It’s that time of year again, when—along with fall foliage and pumpkin spice lattes—Gartner comes out with its annual strategic technology trends for the year ahead. And in 2022, it’s all about growth, digitalization and efficiency.
The forecast, announced during the virtual Gartner IT Symposium/Xpo Americas this week, outlines 12 tech trends related to the growth of the distributed enterprise (which is, in fact, one of the trends).
While ‘distributed enterprise’ sounds a lot like ‘hybrid workplace,’ it’s really about evolving the traditional office-centric model into a geographically dispersed one.
The distributed enterprise
Knowledge workers may already be accustomed to working anytime, anywhere, but the distributed enterprise will extend into other industries that have traditionally embraced an office-centric model.
“For every organization, from retail to education, their delivery model has to be reconfigured to embrace distributed services. The world didn’t think they’d be trying on clothes in a digital dressing room two years ago,” said David Groombridge, research vice-president at Gartner, in a press release.
There’s good reason to consider this. According to Gartner, 75 per cent of organizations that exploit the benefits of a distributed enterprise will realize revenue growth 25 per cent faster than their competitors—and they’ll realize these benefits by 2023.
But that, in turn, will place more demands on the network. We’ve already experienced this during the pandemic, as organizations turned to WFH. This next iteration means that organizations will need to evolve and perhaps re-architect the network.
When it comes to re-architecting the network, we’ll see an increased use of data fabrics, according to Gartner, which integrate and connect data across both cloud and non-cloud platforms (which could also help to release valuable data trapped in silos).
Gartner defines data fabrics as a “flexible, resilient integration of data across platforms and business users.” This creates a scalable and simplified architecture that can “dynamically improve data usage with its inbuilt analytics, cutting data management efforts by up to 70% and accelerating time to value.”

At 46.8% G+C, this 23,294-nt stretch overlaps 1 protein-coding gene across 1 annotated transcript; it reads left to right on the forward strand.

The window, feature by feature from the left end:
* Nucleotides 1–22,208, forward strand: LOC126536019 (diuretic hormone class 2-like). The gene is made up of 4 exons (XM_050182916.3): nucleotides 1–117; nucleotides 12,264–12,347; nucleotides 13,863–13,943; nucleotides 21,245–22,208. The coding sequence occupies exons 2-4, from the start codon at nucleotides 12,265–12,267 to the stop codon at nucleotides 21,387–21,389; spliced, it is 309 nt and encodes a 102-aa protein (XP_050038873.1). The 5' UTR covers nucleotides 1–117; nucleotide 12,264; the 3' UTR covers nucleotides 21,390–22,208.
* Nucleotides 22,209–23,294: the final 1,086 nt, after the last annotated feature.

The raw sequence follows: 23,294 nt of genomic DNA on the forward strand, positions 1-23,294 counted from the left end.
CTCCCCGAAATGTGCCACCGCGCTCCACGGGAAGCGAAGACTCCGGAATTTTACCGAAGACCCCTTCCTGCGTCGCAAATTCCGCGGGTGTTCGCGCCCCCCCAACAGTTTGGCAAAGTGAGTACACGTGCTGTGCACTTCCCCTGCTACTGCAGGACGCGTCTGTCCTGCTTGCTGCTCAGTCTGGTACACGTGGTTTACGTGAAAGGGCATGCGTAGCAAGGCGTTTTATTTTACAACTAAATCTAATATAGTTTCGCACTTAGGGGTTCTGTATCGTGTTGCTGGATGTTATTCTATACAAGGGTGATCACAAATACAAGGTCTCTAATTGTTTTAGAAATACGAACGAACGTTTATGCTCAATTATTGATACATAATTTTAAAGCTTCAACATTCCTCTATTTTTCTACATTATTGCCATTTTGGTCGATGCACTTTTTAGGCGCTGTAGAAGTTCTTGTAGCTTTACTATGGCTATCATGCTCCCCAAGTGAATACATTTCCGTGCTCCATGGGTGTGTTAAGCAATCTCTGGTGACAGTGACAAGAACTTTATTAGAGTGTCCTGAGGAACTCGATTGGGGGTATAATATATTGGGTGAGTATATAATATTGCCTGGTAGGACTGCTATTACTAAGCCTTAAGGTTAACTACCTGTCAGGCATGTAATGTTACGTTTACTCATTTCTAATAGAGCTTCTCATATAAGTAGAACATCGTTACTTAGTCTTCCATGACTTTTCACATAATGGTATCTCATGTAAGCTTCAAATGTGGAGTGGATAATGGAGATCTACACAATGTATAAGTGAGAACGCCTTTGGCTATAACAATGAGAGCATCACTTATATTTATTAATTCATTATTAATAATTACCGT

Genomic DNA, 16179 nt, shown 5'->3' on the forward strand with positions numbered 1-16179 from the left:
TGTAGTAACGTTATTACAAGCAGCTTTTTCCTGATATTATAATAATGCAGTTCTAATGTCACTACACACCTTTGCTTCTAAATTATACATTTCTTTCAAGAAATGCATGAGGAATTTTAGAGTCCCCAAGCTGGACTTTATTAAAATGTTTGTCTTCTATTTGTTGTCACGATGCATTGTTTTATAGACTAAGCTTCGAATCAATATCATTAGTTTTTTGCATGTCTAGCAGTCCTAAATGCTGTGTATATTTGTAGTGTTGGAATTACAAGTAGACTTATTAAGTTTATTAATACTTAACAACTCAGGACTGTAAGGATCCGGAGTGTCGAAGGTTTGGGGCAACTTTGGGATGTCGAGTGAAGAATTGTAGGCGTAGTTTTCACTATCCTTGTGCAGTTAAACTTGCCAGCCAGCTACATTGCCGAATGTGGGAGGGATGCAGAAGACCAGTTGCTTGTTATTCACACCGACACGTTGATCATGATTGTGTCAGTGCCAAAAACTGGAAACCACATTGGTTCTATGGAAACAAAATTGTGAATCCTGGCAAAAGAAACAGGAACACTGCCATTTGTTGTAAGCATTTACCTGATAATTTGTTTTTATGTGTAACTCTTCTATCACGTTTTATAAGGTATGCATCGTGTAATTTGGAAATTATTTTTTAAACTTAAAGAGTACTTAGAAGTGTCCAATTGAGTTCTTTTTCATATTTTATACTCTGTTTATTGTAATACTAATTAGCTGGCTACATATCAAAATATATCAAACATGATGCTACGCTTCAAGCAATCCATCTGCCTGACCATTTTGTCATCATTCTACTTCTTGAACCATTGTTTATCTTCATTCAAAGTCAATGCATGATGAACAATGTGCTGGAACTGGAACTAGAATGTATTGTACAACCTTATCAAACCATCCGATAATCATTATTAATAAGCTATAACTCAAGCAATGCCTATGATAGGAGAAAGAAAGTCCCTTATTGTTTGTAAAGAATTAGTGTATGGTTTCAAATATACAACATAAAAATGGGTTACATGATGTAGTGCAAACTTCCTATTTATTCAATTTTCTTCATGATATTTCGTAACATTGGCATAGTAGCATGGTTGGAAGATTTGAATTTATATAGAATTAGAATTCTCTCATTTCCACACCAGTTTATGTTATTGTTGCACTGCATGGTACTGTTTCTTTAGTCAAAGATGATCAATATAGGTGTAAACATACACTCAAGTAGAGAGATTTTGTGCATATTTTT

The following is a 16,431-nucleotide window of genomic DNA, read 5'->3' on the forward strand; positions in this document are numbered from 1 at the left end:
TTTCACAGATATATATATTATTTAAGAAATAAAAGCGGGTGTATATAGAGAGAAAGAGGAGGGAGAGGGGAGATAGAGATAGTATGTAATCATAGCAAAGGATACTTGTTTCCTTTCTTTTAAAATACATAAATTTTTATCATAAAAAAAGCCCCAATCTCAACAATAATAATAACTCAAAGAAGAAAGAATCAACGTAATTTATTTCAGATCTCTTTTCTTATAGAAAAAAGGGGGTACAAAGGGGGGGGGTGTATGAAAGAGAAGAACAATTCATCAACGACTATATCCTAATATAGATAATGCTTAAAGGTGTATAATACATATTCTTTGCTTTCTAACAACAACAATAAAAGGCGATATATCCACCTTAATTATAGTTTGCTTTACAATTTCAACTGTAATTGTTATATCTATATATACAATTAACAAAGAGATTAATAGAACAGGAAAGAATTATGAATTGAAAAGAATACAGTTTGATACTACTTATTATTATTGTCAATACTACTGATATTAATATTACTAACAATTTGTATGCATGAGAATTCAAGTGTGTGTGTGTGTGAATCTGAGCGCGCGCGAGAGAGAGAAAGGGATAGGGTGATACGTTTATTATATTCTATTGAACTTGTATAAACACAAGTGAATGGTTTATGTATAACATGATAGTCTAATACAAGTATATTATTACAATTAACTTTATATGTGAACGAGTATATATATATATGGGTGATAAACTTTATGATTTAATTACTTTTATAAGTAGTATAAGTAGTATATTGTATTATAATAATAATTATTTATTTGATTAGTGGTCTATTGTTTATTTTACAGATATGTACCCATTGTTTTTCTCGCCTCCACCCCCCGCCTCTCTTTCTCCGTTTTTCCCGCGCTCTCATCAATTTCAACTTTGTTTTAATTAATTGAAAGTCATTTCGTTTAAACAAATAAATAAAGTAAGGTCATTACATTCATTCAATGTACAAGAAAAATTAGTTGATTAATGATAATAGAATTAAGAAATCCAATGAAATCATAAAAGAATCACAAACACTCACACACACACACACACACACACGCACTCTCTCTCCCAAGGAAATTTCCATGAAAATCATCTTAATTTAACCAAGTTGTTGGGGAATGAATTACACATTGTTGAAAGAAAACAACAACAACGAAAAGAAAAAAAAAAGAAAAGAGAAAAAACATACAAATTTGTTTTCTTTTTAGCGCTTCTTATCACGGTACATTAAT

And though this requires redesigning network topology, access to more integrated data could help fuel some of the other trends in Gartner’s tech predictions for 2022, such as AI—or, rather, generative AI.
Generative AI is a machine learning methodology that ‘learns’ about content and objects and then generates brand-new content and objects. By 2025, Gartner expects generative AI to account for 10 per cent of all data produced (currently, it’s less than one per cent).
According to Gartner, it can be used in myriad ways, “such as creating software code, facilitating drug development and targeted marketing, but also misused for scams, fraud, political disinformation, forged identities and more.”
AI engineering, another tech trend on Gartner’s list, is also key. After all, a lot of organizations are wasting time and money on AI projects that don’t go anywhere or don’t generate any value even if they are put into production.
“By 2025, the 10% of enterprises that establish AI engineering best practices will generate at least three times more value from their AI efforts than the 90% of enterprises that do not,” said Groombridge.
Cloud, security and automation
A few other noteworthy trends include:
- Cloud-Native Platforms: Organizations will need to move away from ‘lift and shift’ cloud migrations toward CNPs that provide elastic IT-related capabilities as a service, “delivering faster time to value and reduced costs.”
- Cybersecurity Mesh: A cybersecurity mesh architecture (CSMA) will help to reduce the financial impact of security incidents through integrated tools, common APIs and centralized management that secures all assets, regardless of location.
- Hyperautomation: By rapidly identifying, vetting and automating multiple processes, hyperautomation—which uses machine learning and automation tools—allows organizations to speed business processes and decision making.
Whether you call it ‘hybrid work’ or ‘distributed enterprise’ doesn’t matter. What matters is that your network needs to be able to handle the added demands for the future of work.